What is the role of philanthropy? Have we become too caught up in our notions of failure? If philanthropy doesn’t take risks, who will? Do we get too caught up with the numbers?
For Pakzaan Dastoor of Dasra, these were the questions surrounding her perception of failure in philanthropy.
Donors, philanthropists, venture capitalists all form an important role in the ecosystem of the development world. When the objective is development, does this pose something of a conflict? Whose interests are served? Is it those who need it most, or those that want to see returns?
In such an environment, we might become more and more wary of risks. We seek comfort in chasing numbers that reflect growth without pausing to think if we’re taking the right steps.
The Dasra foundation plays a particularly interesting role in this setup, acting as an intermediary between donors and NGOs while also receiving funds to sustain it’s work.
In Pakzaan’s view, NGOs start taking on the role of the government in such an ecosystem, where they be prefer to be managers who eschew risk. But who is to take risks if not NGOs?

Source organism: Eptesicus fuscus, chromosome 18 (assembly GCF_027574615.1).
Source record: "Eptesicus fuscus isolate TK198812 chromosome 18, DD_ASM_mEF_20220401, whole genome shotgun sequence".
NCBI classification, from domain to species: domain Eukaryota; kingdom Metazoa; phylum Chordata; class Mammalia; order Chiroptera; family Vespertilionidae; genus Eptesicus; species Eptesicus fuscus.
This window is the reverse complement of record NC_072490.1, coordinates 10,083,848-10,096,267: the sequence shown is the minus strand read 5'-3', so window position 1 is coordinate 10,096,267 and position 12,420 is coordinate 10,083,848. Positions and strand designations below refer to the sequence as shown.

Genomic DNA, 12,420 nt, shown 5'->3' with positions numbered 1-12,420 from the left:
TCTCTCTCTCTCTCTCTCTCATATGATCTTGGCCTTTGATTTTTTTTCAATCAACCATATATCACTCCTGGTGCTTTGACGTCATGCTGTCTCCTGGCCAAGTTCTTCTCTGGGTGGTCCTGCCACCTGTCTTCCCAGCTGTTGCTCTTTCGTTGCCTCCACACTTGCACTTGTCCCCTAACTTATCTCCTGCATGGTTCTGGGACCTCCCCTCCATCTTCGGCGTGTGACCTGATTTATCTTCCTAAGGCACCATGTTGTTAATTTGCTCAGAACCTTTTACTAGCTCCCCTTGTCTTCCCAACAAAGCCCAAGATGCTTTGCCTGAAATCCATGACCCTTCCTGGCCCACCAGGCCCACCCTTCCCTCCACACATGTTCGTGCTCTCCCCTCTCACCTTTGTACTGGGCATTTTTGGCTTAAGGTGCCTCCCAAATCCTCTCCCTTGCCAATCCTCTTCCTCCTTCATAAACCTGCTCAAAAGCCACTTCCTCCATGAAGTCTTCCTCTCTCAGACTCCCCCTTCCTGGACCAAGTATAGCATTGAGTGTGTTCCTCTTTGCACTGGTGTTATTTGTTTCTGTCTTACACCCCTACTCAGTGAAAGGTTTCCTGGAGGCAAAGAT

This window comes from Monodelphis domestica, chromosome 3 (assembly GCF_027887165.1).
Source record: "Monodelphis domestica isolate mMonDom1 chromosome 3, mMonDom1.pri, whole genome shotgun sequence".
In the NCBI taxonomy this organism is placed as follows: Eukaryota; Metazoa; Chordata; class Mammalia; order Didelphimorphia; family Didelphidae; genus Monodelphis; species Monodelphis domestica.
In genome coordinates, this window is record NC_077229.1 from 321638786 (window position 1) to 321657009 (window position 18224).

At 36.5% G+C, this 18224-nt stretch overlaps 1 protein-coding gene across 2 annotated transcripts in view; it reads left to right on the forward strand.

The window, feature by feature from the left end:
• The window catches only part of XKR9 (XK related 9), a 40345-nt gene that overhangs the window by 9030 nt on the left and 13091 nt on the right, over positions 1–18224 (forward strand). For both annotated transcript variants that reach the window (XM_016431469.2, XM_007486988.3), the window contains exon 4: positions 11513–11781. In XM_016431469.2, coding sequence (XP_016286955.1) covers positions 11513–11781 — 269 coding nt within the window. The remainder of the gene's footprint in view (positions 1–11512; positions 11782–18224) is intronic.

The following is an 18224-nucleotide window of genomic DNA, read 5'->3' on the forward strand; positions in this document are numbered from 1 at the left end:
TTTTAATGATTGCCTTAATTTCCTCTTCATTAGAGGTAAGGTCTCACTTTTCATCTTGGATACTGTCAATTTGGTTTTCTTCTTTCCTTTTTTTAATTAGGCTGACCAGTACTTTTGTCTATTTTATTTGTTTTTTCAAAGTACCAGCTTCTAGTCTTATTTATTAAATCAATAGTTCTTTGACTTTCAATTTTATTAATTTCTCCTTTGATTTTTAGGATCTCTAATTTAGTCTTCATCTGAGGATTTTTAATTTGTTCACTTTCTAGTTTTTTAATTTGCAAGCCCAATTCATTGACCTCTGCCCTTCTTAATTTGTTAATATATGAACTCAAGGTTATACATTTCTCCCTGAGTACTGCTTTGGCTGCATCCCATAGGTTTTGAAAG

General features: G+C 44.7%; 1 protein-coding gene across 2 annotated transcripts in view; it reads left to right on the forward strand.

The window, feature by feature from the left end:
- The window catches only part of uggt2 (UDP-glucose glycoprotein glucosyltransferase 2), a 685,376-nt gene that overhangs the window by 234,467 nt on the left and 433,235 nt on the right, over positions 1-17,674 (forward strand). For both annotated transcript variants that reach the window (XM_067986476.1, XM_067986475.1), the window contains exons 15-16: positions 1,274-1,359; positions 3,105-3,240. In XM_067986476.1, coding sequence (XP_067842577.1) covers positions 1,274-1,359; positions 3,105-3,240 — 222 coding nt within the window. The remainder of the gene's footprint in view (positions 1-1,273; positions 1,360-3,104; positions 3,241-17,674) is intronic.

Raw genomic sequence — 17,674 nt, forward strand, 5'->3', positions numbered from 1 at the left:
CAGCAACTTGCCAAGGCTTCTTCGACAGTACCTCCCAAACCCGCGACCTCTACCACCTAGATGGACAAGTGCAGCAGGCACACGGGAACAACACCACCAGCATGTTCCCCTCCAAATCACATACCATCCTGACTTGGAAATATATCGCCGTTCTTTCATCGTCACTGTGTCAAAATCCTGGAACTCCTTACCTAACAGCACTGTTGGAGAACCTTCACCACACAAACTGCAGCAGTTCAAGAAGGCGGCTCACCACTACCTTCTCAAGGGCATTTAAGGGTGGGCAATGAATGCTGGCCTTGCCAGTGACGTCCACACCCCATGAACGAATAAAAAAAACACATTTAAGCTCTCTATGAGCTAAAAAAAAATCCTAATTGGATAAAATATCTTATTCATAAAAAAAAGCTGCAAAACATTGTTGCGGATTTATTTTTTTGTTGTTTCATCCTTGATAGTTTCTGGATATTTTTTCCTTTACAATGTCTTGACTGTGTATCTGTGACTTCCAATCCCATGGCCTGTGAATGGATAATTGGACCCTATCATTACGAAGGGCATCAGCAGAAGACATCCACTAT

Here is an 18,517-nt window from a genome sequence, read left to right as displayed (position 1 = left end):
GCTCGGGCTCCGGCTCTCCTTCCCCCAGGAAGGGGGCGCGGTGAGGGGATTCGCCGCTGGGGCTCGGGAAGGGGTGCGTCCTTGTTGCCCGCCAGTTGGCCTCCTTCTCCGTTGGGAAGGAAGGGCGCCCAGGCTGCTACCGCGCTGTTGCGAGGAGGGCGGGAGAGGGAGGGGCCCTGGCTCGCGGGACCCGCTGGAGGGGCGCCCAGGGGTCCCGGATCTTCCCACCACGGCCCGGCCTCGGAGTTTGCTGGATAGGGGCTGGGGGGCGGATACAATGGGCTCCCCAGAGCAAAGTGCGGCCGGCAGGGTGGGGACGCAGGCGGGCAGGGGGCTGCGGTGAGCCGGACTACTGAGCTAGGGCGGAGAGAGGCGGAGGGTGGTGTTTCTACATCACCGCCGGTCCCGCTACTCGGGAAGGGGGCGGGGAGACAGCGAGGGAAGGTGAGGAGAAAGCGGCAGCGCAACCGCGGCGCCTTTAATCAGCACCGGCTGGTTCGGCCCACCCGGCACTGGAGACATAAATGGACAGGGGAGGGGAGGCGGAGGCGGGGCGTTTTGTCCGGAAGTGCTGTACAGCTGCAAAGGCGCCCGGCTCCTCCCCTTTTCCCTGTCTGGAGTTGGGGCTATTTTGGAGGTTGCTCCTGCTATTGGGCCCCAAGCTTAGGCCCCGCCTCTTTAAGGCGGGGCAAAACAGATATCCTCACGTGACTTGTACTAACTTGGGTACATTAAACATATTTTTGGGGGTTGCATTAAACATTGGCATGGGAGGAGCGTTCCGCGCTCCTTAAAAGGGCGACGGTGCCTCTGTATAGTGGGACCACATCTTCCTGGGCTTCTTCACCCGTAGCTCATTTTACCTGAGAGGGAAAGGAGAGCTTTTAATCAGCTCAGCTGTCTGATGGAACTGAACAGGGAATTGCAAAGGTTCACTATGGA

Instead, NGOs prefer to position failures with a positive spin for the benefit of donors, as opposed to a transparent environment where failures are discussed to grow and build organisations.
Another flaw that Dastoor points out to is our need to be consistent with our growth in such an environment, everybody eyes goes for numbers driven targets, and exercises a good deal of tunnel vision to get there. This process and method is also acquired by the NGOs they fund, leading to a counterproductive cycle. Whether conditions are ideal for scaling aren’t considered, with organisations opting to go for the growth model.
Dastoor believes that in order for risks to be taken we need to change our notions about failure, that failure is a very necessary element of development. She argues for an idea of development that takes the longer, more qualitative route, one where NGOs are allowed to pause, reflect and take their time with interventions.
To bring this about, she suggests by starting that we look towards more like-minded donors, where the objective is the same, leading to a higher level of transparency and trust when it comes to failures.
She also stresses the importance of establishing that numbers driven targets should never be the end-goal right at the outset, but rather working towards creating a better environment for conversation, planning, openness and making important decisions together.